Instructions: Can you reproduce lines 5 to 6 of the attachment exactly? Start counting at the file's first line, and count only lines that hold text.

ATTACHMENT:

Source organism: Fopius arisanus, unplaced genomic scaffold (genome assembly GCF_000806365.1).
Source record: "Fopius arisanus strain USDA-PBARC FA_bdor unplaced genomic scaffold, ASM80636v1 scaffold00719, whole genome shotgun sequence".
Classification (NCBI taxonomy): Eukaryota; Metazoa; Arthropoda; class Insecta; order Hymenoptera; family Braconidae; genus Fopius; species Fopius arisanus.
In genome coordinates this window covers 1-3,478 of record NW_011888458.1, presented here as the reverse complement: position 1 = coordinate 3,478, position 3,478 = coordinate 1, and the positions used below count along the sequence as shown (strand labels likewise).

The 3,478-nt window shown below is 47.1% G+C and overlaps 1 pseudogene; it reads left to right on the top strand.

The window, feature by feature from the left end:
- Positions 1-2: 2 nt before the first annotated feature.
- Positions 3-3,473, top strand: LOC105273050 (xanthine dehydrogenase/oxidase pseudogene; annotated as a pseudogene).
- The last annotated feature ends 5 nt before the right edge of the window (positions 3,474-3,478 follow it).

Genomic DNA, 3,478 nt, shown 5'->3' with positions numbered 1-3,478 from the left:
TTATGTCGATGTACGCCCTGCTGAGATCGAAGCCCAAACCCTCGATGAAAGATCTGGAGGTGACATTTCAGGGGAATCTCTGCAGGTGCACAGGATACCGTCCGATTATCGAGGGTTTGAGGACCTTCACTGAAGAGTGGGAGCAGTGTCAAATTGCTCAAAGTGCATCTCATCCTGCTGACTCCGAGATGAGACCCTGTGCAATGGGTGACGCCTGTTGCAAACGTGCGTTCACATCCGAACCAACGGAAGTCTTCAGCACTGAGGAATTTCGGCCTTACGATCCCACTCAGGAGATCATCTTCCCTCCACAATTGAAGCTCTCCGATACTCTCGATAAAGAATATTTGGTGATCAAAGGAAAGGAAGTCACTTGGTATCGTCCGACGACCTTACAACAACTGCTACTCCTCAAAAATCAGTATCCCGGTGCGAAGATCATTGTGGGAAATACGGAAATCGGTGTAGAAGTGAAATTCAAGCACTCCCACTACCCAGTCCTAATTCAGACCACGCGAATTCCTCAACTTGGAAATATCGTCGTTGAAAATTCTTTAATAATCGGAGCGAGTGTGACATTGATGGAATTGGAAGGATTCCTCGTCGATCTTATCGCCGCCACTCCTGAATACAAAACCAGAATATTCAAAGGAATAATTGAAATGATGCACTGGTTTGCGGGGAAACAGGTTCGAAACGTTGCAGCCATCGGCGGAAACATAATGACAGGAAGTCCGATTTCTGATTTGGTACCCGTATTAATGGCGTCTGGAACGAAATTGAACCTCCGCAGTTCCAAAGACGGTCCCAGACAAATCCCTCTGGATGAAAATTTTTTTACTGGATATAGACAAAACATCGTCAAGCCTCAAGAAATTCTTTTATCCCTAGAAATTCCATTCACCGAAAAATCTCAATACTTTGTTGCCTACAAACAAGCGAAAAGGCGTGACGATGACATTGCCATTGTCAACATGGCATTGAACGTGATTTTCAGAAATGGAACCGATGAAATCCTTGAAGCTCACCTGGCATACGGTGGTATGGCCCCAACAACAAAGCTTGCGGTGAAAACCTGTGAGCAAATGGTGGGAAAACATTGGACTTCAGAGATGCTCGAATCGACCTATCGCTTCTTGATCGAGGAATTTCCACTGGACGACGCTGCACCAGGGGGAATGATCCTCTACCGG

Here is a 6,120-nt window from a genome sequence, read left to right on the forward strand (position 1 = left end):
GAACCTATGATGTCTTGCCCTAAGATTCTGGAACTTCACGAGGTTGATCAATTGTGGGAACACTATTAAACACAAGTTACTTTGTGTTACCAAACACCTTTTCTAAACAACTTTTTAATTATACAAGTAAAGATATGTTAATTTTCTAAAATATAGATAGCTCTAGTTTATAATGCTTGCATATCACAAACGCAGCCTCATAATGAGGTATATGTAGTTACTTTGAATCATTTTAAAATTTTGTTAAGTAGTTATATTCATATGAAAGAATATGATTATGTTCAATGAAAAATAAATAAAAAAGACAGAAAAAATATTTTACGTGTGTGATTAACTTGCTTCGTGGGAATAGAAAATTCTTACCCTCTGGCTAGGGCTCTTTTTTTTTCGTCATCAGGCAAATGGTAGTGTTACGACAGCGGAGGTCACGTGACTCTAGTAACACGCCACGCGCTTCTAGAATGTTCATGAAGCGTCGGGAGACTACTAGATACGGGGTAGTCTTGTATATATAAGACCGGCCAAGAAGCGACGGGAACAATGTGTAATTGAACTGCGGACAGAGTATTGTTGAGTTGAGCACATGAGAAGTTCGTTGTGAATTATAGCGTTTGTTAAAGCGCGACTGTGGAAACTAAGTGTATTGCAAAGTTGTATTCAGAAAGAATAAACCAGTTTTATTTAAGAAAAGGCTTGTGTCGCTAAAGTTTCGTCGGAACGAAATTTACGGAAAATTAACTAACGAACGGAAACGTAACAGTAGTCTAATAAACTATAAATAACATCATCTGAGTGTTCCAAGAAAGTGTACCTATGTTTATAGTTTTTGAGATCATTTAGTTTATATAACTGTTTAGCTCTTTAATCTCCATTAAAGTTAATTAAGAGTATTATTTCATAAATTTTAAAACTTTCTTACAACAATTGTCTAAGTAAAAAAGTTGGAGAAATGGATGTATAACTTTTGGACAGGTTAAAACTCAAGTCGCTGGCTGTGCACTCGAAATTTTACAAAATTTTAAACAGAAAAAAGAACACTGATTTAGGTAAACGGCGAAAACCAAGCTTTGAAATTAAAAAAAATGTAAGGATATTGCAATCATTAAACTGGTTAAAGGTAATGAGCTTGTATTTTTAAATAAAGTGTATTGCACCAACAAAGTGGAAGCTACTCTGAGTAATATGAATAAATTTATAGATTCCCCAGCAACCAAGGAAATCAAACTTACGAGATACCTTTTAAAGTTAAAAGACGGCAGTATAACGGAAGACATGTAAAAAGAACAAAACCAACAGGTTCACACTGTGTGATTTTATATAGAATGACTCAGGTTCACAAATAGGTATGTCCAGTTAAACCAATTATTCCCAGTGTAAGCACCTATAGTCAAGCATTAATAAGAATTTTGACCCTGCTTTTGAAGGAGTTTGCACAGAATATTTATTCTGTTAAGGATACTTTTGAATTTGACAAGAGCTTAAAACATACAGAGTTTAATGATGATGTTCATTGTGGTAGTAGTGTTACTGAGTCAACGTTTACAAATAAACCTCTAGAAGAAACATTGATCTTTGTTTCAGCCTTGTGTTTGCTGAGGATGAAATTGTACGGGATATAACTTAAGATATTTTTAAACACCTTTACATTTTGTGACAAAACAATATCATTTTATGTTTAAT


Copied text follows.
The 3,478-nt window shown below is 47.1% G+C and overlaps 1 pseudogene; it reads left to right on the top strand.

The window, feature by feature from the left end: